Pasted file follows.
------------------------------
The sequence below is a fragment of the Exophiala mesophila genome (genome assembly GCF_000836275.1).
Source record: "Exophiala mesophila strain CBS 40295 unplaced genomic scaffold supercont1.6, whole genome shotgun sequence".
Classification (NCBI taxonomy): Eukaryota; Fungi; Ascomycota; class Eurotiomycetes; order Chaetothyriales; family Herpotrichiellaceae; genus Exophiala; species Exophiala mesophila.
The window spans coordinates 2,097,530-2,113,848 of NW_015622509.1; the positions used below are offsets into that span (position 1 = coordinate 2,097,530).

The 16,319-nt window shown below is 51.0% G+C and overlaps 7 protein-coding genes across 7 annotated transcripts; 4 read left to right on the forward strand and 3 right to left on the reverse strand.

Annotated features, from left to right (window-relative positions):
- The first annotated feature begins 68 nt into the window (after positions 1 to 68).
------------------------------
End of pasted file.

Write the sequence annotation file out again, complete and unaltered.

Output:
The sequence below is a fragment of the Exophiala mesophila genome (genome assembly GCF_000836275.1).
Source record: "Exophiala mesophila strain CBS 40295 unplaced genomic scaffold supercont1.6, whole genome shotgun sequence".
Classification (NCBI taxonomy): Eukaryota; Fungi; Ascomycota; class Eurotiomycetes; order Chaetothyriales; family Herpotrichiellaceae; genus Exophiala; species Exophiala mesophila.
The window spans coordinates 2,097,530-2,113,848 of NW_015622509.1; the positions used below are offsets into that span (position 1 = coordinate 2,097,530).

The 16,319-nt window shown below is 51.0% G+C and overlaps 7 protein-coding genes across 7 annotated transcripts; 4 read left to right on the forward strand and 3 right to left on the reverse strand.

Annotated features, from left to right (window-relative positions):
- The first annotated feature begins 68 nt into the window (after positions 1 to 68).